Hmm are you hinting at managing the German NT lol
Interesting. What does it mean though?
Super psyched you turned down United but I wanna see you in the Premier League!
So I'm gonna guess it's international management.....
I'd love to see you go to AC Milan while you're there ;) But I'm getting the feeling of international management?
Justice's avatar Group Justice
7 yearsEdited

Klopp Named As Manager Of Die Mannschaft

Jürgen Klopp Has Been Named As The New Manager Of Germany's National Team


One week after the final of the UEFA European Championships, and the day Germany had announced the departure of Spaniard Luis Enrique, an announcement regarding the new manager of Die Mannschaft has been made. Former FC Porto manager, Jürgen Klopp, has been named as the new manager of Germany, and he will take control of Germany in their upcoming European League fixtures, as well as in next year's World Cup qualifying campaign, where the finals will be held in Mexico in 2026.

Former Real Madrid gaffer Christian Schäfer was the favourite to take the role as manager of Die Mannschaft, and received an interview invite, but his agent Roberto Wagner revealed that while it had always been Schäfer's dream to manage his country of birth, the timing was not right. As a result, Germany's second choice candidate, Jürgen Klopp, was offered the position, and the beloved Stuttgart-born manager was quick to accept the role.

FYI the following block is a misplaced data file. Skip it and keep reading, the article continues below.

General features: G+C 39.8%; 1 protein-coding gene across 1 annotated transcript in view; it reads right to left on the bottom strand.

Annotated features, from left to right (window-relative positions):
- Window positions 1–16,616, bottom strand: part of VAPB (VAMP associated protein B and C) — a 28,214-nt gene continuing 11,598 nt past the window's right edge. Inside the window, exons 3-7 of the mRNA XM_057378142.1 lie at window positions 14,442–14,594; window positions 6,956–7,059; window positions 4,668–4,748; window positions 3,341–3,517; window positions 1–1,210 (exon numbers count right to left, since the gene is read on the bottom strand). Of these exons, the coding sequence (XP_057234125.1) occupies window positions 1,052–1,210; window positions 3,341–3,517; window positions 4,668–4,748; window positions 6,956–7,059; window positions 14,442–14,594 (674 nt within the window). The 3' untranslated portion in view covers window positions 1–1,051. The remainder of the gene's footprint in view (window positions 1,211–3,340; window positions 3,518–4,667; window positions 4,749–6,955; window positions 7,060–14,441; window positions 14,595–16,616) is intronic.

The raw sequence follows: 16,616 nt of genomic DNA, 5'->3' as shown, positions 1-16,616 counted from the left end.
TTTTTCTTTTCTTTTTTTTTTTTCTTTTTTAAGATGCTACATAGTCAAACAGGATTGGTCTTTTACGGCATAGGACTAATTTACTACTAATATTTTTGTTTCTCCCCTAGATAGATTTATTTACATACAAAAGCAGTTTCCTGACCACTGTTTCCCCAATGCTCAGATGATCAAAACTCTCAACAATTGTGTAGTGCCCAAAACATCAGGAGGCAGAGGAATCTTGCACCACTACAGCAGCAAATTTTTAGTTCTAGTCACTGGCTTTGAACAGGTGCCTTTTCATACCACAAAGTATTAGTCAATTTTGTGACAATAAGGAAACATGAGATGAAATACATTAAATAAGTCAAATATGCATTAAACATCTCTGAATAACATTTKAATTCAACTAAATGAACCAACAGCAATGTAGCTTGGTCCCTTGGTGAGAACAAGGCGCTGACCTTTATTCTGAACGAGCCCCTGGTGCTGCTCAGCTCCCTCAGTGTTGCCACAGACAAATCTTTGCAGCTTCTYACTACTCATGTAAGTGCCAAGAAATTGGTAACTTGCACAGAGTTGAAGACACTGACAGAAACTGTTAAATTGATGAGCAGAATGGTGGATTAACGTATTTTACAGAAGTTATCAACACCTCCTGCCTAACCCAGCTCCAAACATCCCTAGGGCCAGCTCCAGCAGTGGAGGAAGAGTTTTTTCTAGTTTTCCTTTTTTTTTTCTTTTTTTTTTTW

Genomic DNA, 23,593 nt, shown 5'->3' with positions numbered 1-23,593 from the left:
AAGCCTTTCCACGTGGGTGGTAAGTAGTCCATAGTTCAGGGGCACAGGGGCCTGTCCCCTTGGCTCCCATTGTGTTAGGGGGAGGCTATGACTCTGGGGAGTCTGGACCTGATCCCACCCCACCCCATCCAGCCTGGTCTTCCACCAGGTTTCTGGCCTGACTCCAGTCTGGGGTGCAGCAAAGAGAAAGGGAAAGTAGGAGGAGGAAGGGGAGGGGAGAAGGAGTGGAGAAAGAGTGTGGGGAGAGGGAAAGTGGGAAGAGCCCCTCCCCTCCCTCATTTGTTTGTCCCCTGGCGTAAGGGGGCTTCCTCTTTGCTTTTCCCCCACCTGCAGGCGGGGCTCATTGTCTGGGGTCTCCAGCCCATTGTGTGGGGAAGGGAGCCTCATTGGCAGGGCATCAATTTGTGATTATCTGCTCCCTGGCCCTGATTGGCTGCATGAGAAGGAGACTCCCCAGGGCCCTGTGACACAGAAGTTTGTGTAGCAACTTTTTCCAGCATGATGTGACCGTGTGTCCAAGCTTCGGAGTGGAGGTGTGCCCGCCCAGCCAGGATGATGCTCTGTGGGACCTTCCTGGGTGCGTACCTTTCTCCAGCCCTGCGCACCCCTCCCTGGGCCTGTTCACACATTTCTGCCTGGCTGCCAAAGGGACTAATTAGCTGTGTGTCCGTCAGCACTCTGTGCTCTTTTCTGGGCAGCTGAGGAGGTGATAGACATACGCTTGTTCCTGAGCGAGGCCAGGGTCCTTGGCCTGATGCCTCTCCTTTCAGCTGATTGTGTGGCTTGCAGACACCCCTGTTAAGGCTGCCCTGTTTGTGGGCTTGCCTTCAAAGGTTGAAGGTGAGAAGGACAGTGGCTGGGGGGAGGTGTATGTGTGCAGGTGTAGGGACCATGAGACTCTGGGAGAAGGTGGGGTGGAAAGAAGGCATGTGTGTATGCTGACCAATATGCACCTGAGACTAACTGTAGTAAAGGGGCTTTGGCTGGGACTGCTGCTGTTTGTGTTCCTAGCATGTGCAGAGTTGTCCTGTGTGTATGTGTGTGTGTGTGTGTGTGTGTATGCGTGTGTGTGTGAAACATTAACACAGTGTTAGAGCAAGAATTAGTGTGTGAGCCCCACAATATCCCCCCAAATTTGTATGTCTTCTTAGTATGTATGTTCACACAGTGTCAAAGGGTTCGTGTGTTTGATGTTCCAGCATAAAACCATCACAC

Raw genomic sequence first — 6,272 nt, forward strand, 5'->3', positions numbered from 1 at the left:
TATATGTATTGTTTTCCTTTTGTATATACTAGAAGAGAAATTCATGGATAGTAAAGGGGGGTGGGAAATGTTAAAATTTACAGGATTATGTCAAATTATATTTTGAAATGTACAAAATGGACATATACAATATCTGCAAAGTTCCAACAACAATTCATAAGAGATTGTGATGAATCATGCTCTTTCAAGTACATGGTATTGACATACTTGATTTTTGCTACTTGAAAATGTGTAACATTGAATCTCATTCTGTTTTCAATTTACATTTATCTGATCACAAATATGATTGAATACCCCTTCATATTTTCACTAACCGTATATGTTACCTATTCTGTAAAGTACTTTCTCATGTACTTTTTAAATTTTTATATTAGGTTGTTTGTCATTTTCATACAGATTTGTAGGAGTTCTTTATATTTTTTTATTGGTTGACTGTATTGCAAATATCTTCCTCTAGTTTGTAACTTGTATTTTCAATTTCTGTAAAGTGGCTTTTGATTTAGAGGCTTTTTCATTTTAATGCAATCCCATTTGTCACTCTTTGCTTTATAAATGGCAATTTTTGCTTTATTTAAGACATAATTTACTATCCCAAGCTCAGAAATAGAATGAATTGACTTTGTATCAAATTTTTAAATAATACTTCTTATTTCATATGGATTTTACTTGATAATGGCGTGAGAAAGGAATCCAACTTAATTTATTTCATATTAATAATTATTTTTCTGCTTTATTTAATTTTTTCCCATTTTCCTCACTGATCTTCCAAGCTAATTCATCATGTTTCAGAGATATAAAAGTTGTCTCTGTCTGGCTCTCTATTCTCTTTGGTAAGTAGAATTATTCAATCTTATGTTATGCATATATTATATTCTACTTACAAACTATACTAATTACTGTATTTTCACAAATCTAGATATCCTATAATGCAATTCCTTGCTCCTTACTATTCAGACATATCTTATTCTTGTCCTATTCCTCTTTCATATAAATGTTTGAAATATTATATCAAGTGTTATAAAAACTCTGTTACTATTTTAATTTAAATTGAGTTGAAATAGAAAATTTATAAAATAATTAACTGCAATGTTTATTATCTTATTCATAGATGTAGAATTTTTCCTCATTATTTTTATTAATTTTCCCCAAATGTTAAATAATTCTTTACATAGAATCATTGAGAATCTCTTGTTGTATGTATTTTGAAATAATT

Roberto Wagner:
"Christian received an offer from the German Football Association to take on the role as manager of the national team. It is his dream to lead his country in a major international competition, but he feels that it is perhaps not the right time for him to do so. He appreciates the opportunity, but he has graciously turned down the offer."

Jürgen Klopp played eleven years of senior football, all for FSV Mainz 05 of Germany. His eleven years at the club as a player were then succeeded by a seven year tenure as manager, which began in 2001, where Mainz enjoyed notable success; earning promotion to the Bundesliga for the very first time. However, Klopp resigned in 2008, and was hired by Borussia Dortmund that summer.